INDUSTRIAL ROBOTS TOPIC GROUP

The Topic Group “Industrial Robots” (TG-IR) aims to foster the dialogue between industry, academia and applied research through focused input on the field of industrial robots. This input effectively defines and prioritizes the research and innovation topics most relevant to industrial robots. Considered to be a “mature” field within the realm of robotics, new developments in industrial robots are strongly driven by the current market situation. Industrial robots are currently important components in large-scale industrial manufacturing and are used predominately by large-sized companies. The main applications carried out with industrial robots are in production and include a wide range of tasks ranging from welding, painting, to part handling and machine tending. Recent developments in collaborative applications and crossover of service type and mobile robotics into industrial applications starts redefining the traditional Industrial Robotics landscape.

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The following is a non-exhaustive list of expected impacts on domains and products by improvements to technologies as suggested by this topic group: 

      • To stimulate academic and industrial research and development in the areas identified by evolving market requirements and in the areas opened up by new technology capabilities to make more effective use of public funds and generate added value for European stakeholders.  
      • To apply industrial robots to new assembly, manufacturing and machining applications, in existing and new domains and markets to stimulate growth in the robotics industry. 
      • To apply new concepts from the fields of AI and cognitive robotics, application planning, and control to increased robustness and resilience of production towards uncertainties and to support automatic error recovery and automatic correction capabilities. This leads to improvements in quality and in higher productivity gains and reduced down times. 
      • To allow for flexible and effective transition between manual and fully-automated production through new methodologies such as scalable degree of automation, and to develop methodologies for choosing the economically best mix of manual work and automated production steps.  This also includes transition from ‘rigid’ specialized high-productivity automation towards smaller-volume automated systems focused on versatility and flexibility.
      • To achieve a close-to-reality-simulation model as an engineering platform and database for the overall product and production lifecycle to simplify virtual commissioning and therefore reduce the time-to-market for industrial production solutions. 
      • To improve system intelligence, usability, and ease of tool chain integration through simulation and engineering tools for offline programming and virtual commissioning. This increases the performance in engineering processes as problems with lost information or dealing with inconsistencies are reduced. This also implies improvements in standardization for improved reusability.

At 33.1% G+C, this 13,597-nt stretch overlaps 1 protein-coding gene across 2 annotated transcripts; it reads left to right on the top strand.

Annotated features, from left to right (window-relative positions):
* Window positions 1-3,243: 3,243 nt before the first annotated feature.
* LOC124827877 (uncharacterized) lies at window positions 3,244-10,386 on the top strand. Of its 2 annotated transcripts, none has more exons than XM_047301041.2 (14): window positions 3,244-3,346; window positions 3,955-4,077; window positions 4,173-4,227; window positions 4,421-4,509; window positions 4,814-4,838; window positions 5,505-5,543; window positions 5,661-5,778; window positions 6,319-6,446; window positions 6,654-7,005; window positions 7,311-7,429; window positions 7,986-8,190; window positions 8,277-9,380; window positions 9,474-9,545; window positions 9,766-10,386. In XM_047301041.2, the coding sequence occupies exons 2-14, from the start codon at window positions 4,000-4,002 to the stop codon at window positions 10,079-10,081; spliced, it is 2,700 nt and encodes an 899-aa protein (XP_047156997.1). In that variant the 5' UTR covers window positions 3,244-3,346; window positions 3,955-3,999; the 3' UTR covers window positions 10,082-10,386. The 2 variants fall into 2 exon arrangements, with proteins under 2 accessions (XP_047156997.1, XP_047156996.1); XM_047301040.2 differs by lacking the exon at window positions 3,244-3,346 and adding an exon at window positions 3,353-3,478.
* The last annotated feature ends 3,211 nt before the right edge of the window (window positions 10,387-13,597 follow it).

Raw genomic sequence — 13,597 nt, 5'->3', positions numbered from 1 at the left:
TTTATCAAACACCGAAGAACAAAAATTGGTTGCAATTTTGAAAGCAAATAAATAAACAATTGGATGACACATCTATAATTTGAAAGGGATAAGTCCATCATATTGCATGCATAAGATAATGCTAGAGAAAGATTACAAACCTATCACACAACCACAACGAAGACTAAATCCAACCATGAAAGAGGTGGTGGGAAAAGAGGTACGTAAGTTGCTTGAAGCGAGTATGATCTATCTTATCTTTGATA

• To improve the mechanics of industrial robots through either new kinematical structures or the development in real industrial environments of promising robot technologies (parallel kinematics robots, cable robots, etc.). These new or enhanced architectures widen the area of robot applications and are one possibility to increase robot sales figures.
      • To improve energy efficiency of industrial robots through new use concepts. This is of high importance to handle future challenges concerning limited resources and environmental concerns. 
      • To allow for easily deployable, reconfigurable, adaptive kinematic topologies and methodologies to choose between the optimal properties for the application at hand. 
      • To improve the integration (lower engineering costs, faster commissioning cycles) of high-quality components and devices into optimized production systems. This includes the integration of peripheral devices such as tools, sensors, and feeding and sorting devices. 
      • To improve the flexibility and reusability for other applications/new models/variants. This includes ease of use in re-deployment, configuration, calibration, programming, and tuning, and also encompasses improvements in HMI. This is one significant approach to reduce costs in engineering and automation processes and to bring new production scenarios into operation as fast and efficiently as possible.
      • To ease the safe deployment of robotic technologies by supporting, whenever possible, standardization and regulation, as well as fostering public and industrial acceptance. This includes supporting novel safety validation and risk assessment techniques. 
      • To support initiatives regarding robotics in education. Motivated and well-informed researchers are necessary for continuous innovations in robotics, and focused and relevant educational efforts are the basis for encouraging new-comers to the field of engineering and for maintaining a sufficient pool of qualified personnel in the future.  

Industrial Robots Topic Group Coordinators

José Saenz

Karol Janik

José Saenz

Fraunhofer IFF

Email:jose.saenz[at]iff.fraunhofer.de

Karol Janik

Karol Janik is a Robotics, Automation & Mechatronics Technology Manager focusing on the adoption of robotics, automation, and intelligent systems in manufacturing and challenging environments. For the last years at the Manufacturing Technology Centre in the UK, he has been working in Industrial Research and Development across various sectors, including aerospace, space, defence, agritech, nuclear, and general manufacturing. He leads various projects focusing on solutions development and adoption of robotic teleoperation in nuclear and pharmaceutical sectors including the development of bespoke robotic systems. 

Email:karol.janik [at] the-mtc [dot] org